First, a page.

“We are just trying to make a point that we are here together, along with BGYEA and everybody here. We are the voice of Belize and we need to be heard.”

 

There were speakers from different organizations…signs, placards and resolution in the faces of those who stood together on Saturday.

 

Wil Maheia

Wil Maheia, Belize Territorial Volunteers

“I think this is the beginning of something big, so I am not disappointed at the crowd, not at all. I think that the message that’s spoken out here today, people will hear it, and it will motivate them to come out. Belizeans are intimidated by government…not only this government but by any government that has been in power. They use the intimidation tactic and we Belizeans have got to get rid of that ‘fraida’ mentality. We continue to fear the government and we should not fear the government. We need to stand up for our rights.”

 

Geovannie Brackett, President, COLA

Geovannie Brackett

“We have thousands upon thousands of buffer-zoned Belizean owned land that is for Belize, and we have illegal Guatemalan immigrants who are constantly illegally farming our land, yet when we have a bunch of legitimate citizens about to farm some corn on fifty or sixty acres of buffer-zone land, we come down on them like all hell is breaking loose. Since when has the government been so law-abiding, if I could use that term? Since when has the government been so structured?”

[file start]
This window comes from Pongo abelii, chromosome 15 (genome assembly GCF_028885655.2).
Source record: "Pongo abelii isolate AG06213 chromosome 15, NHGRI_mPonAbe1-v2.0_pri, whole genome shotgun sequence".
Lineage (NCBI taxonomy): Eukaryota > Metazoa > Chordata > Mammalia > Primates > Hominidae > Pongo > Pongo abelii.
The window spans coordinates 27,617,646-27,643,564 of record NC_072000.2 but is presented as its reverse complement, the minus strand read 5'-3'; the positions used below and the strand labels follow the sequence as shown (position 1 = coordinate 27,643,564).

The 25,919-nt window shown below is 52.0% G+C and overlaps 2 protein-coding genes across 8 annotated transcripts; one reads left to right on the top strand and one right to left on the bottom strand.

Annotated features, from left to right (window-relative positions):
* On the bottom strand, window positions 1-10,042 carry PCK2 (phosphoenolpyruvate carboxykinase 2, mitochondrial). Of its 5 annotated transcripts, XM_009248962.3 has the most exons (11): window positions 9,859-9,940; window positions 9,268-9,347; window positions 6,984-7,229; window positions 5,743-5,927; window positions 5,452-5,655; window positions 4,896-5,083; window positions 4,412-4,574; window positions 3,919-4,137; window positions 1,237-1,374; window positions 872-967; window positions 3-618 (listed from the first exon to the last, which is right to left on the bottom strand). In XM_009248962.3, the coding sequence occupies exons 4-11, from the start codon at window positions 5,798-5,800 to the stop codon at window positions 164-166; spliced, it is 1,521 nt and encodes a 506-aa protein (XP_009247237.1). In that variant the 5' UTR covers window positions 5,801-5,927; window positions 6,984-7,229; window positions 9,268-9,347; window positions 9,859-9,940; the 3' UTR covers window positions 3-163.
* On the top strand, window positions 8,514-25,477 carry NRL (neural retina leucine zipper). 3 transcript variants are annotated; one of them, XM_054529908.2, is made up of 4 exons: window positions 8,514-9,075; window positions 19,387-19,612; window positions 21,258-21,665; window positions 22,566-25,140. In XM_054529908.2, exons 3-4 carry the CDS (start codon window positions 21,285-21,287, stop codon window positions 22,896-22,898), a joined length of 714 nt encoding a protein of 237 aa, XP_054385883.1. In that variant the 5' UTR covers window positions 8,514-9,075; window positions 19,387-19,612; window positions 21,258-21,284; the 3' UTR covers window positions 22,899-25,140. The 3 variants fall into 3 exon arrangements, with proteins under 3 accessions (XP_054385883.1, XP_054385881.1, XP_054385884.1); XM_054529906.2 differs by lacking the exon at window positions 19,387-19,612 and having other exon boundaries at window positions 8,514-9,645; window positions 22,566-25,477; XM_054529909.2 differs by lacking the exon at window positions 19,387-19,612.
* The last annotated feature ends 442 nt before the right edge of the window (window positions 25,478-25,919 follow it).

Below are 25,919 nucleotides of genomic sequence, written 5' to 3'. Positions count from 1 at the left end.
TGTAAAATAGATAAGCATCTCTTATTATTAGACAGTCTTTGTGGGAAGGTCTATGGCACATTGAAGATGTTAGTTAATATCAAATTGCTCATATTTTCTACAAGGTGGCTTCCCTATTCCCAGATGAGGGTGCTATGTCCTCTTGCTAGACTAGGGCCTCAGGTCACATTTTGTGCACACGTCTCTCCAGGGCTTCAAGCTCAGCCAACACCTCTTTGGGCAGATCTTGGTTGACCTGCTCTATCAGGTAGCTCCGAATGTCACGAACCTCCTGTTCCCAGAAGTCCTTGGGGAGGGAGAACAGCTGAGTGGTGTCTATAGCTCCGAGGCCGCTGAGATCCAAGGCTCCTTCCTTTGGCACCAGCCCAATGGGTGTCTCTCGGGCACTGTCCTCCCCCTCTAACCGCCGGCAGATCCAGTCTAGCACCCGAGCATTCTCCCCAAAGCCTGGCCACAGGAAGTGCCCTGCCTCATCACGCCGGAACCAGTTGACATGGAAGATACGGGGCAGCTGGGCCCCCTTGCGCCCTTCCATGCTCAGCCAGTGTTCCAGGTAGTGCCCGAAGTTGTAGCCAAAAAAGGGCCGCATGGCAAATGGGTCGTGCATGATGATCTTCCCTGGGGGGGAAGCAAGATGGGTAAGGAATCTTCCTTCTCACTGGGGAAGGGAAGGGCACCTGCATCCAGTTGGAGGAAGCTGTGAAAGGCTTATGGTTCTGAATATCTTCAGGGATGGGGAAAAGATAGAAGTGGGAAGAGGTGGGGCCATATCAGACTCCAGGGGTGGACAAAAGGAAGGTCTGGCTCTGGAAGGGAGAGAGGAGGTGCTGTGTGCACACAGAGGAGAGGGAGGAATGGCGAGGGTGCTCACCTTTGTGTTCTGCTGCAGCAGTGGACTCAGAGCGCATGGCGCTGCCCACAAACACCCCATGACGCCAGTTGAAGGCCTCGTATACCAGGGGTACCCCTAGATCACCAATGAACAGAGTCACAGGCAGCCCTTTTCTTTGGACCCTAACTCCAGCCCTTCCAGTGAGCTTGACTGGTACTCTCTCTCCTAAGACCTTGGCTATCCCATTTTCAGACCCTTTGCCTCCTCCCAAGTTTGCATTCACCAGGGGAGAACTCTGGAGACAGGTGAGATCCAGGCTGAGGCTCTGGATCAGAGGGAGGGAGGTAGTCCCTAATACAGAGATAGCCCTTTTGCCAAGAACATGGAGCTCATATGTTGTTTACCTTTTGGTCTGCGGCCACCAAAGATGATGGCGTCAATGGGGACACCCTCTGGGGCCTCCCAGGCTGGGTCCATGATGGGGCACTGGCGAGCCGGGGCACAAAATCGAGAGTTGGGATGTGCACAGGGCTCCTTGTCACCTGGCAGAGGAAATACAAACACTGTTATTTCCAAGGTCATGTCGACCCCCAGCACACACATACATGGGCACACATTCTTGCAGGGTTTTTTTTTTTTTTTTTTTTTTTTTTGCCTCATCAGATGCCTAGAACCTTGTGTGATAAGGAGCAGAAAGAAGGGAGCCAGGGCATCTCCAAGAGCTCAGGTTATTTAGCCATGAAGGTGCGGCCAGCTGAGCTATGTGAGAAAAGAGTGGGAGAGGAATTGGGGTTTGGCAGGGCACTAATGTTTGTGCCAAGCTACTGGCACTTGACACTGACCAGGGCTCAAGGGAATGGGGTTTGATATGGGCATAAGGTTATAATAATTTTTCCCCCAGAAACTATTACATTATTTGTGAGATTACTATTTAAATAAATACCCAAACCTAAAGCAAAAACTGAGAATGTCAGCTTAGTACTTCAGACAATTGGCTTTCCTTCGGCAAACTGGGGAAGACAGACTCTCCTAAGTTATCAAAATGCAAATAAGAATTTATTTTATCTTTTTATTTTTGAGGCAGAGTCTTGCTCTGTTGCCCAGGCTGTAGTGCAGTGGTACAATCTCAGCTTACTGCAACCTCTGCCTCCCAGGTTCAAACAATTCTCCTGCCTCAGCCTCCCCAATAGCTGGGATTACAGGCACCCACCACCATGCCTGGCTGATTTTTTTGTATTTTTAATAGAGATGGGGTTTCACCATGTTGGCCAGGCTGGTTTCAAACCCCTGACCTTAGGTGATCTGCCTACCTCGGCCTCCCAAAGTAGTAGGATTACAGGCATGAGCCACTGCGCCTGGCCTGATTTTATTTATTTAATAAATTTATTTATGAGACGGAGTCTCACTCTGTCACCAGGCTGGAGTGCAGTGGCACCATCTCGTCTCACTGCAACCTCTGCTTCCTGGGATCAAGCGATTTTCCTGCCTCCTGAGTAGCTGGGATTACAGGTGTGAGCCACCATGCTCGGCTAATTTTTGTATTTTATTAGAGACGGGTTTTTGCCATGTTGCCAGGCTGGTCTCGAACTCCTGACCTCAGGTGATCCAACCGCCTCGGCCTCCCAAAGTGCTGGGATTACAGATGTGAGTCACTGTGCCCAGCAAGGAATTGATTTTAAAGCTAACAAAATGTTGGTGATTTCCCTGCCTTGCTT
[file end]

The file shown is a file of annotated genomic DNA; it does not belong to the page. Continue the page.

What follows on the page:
While the rally was at its inception a BGYEA event, the rally was about much more than just corn and a buffer zone…the message is a lot bigger than that, and that message is being sent straight to G.O.B.

 

Greg Ch’oc

Greg Ch’oc, Executive Director, SATIIM

“I suspect there is the Heritage dictionary, there is the Webster’s Dictionary and I believe there is going to be a U.D.P. Dictionary…because everything that has occurred here there’s a re-definition of the word corruption, and everything else that has gone wrong in this country.”

 

Luke Palacio

Luke Palacio, National President, B.N.T.U.

“We have been able to point out the injustice that is being meted out to BGYEA by the government because right in the vicinity, in fact bordering the lands that BGYEA has been granted, buildings and fences go all the way to the highway and they are not considered a buffer zone. So we need to stand up, we need to stand up for Belize because what we are doing today we are standing up not only for BGYEA but we are standing up for Belize and for the future of this country and unless we the Belizean people decide that we are going to do something about what is wrong in our country, all the injustices that are happening, then we will lose our country sooner rather than later.”

 

The last time an anti-government organization was formed it was the Association of Concerned Belizeans pre-2008. That organization had a political platform, while ROC seems to be steering clear of all political affiliation. Mike Rudon for News Five.